We also saw the resolution of the Paradiso proposed project to develop two residential lots on the eastern Gaviota Coast. The Conservancy has been part of a decades-long fight over the project, and without staunch advocacy, it would now be a golf course in a very visible portion of Coast.
We successfully fought for and won:
- interim access to the Seals Trail and to the beach until a permanent trail is available;
- a ban on extending the water pipeline onto Naples;
- as well as protection and monitoring of white-tailed kites and seals and sea lions that use the beach below the Paradiso bluffs as a haul out and rookery.
The two Paradiso lots were recently put up for sale and join the three other coastal properties on the eastern Gaviota Coast that are on the market: Las Varas Ranch, the coastal portions of Dos Pueblos Ranch, and Santa Barbara Ranch. This presents a potential opportunity for permanent protection from development for significant portions of the Gaviota Coast that are closest to an urban population. Gaviota Coast Conservancy will explore a wide range of options for protecting this rural habitat within 20 minutes of downtown Santa Barbara, Goleta, and the University.
In 2017, the Conservancy will continue to be an advocate for protecting the Gaviota Coast, raising critical issues of concern over the flawed project at the Tajiguas Landfill, as well as the proposal for seven more homes on Naples lots. And we will continue our work with landowners who share our vision for a rural Gaviota Coast, and who want to expand coastal access opportunities.
The recent presidential election does not bode well for environmental protection at the federal level. It reminds us that we can protect the places we love when committed individuals and communities take a stand at the local level. It is up to all of us to be vigilant and strategic advocates for the Gaviota Coast.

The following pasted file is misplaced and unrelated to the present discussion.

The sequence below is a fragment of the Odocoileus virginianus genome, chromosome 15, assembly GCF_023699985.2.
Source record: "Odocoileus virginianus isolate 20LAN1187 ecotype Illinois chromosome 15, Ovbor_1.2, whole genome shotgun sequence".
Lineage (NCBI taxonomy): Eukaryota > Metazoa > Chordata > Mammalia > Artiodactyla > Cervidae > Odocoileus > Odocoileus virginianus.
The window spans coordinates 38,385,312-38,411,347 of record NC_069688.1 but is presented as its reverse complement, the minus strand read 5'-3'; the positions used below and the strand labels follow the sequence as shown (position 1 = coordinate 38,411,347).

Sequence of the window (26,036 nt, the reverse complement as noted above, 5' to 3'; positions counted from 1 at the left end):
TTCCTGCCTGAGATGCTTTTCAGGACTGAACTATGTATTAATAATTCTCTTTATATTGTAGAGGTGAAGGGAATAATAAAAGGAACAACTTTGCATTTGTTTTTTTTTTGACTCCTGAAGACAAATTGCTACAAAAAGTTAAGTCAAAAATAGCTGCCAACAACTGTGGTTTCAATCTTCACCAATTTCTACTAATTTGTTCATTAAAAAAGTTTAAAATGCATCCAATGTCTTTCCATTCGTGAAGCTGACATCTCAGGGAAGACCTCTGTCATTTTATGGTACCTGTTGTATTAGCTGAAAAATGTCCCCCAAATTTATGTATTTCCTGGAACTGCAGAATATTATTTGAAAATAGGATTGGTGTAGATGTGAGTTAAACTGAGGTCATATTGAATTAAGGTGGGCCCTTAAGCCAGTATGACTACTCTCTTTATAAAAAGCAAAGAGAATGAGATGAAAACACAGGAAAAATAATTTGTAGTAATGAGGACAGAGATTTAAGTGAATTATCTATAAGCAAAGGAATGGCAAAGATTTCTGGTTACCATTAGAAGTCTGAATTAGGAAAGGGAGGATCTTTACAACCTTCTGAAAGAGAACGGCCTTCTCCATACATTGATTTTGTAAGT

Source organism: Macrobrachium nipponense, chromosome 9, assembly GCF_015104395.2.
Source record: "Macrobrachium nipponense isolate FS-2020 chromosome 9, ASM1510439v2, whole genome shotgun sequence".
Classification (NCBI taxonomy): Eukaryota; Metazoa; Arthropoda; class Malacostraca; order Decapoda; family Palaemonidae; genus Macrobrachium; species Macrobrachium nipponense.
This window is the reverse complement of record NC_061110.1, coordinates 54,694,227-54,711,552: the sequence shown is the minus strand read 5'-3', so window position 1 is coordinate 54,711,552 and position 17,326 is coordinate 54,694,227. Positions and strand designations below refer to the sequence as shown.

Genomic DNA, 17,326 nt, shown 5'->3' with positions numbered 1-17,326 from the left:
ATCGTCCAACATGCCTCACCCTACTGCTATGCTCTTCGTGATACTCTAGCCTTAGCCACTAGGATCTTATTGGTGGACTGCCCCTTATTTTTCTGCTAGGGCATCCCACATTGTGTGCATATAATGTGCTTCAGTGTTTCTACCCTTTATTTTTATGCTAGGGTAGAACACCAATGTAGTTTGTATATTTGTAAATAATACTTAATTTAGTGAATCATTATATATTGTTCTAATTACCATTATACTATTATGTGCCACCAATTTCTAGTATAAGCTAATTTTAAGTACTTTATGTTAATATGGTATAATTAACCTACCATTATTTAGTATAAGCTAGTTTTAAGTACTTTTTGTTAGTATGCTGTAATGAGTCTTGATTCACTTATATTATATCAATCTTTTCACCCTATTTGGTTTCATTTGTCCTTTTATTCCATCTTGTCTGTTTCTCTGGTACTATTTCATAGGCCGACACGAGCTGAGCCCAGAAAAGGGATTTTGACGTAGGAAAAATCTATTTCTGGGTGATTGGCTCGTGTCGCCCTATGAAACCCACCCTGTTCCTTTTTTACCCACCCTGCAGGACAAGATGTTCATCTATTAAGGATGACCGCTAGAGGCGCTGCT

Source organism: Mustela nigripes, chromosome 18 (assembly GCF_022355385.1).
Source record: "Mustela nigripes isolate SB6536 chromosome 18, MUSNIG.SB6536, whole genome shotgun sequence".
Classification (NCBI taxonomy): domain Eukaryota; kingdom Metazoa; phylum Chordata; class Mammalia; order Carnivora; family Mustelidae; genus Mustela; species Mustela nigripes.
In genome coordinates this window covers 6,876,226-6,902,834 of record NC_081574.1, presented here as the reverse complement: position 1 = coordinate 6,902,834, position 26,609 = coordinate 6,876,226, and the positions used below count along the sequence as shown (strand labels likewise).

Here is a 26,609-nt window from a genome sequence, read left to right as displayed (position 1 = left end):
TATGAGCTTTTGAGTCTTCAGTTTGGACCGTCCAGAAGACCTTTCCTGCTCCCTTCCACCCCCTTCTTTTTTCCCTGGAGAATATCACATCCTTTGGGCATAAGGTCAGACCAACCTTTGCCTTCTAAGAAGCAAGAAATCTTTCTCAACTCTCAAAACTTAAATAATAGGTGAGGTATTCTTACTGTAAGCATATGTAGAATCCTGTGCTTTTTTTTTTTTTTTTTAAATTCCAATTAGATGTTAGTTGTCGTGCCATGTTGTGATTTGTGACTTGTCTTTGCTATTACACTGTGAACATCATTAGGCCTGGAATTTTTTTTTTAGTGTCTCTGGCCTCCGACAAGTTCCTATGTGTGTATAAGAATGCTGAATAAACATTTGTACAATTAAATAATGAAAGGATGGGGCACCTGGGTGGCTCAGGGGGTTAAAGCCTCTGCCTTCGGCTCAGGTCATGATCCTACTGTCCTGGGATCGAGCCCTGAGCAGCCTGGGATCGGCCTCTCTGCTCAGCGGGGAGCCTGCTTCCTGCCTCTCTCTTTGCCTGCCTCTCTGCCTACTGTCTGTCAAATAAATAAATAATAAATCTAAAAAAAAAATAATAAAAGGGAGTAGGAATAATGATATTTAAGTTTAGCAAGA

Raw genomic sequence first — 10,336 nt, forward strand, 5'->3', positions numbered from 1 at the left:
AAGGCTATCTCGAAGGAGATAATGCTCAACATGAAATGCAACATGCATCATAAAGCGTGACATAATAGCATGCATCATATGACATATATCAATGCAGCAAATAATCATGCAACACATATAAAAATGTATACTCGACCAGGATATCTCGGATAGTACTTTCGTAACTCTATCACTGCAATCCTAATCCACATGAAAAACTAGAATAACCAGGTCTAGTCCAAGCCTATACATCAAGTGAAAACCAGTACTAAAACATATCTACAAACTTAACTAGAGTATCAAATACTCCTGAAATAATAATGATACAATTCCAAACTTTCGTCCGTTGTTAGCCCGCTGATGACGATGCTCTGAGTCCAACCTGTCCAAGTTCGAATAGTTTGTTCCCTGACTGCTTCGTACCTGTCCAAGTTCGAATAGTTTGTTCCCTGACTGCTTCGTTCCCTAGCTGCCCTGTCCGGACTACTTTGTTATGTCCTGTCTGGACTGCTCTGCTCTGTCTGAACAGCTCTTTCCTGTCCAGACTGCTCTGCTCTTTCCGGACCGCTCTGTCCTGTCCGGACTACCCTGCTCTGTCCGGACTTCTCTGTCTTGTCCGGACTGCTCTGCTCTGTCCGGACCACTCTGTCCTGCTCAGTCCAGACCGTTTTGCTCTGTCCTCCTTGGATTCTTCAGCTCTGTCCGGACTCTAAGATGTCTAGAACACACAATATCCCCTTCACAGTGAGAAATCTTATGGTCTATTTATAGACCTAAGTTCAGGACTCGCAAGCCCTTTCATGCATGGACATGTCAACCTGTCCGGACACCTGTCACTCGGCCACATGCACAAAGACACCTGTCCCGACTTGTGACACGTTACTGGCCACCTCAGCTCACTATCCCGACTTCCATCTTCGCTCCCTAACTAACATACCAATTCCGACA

Thank you for your stalwart support,
President, Gaviota Coast Conservancy
Powerful forces continue to develop on the Gaviota Coast, but at every turn Gaviota Coast Conservancy stands up and advocates for protecting the rural character and environmental integrity of the Gaviota Coast for the benefit and enjoyment of future generations, as we have for decades. Here's a copy of our annual appeal letter, with a summary of Gaviota news below, before the upcoming Coastline newsletter. We're grateful for your donations, now, at year's end, and especially on #GivingTuesday (11/29).
(Gaviota Coast, image by Land Trust for Santa Barbara County)
Today, Gaviota Coast Conservancy is engaged in over 20 projects, campaigns and issues, all of which are focused on stopping harmful projects and finding permanent solutions to protecting Gaviota’s ecosystems and preserving its distinct rural character.
While some challenges are new, others have been simmering (and occasionally boiling) for well over a decade. Here are the highlights:
- The 128-year saga of Naples took a turn when a new owner of two coastal lots applied to build two massive residential complexes, complete with de rigueur barns, pools and guest houses. We objected to the project at the Board of Architectural Review, and were rewarded by Board members’ comments agreeing that the project is ill-suited to Naples and unripe for review, given the multitude of hurdles any such development faces. GCC believes these out-of-place houses should not, and will not, ever be built. Developers’ dreams will fail in the face of implacable opposition to inappropriate development.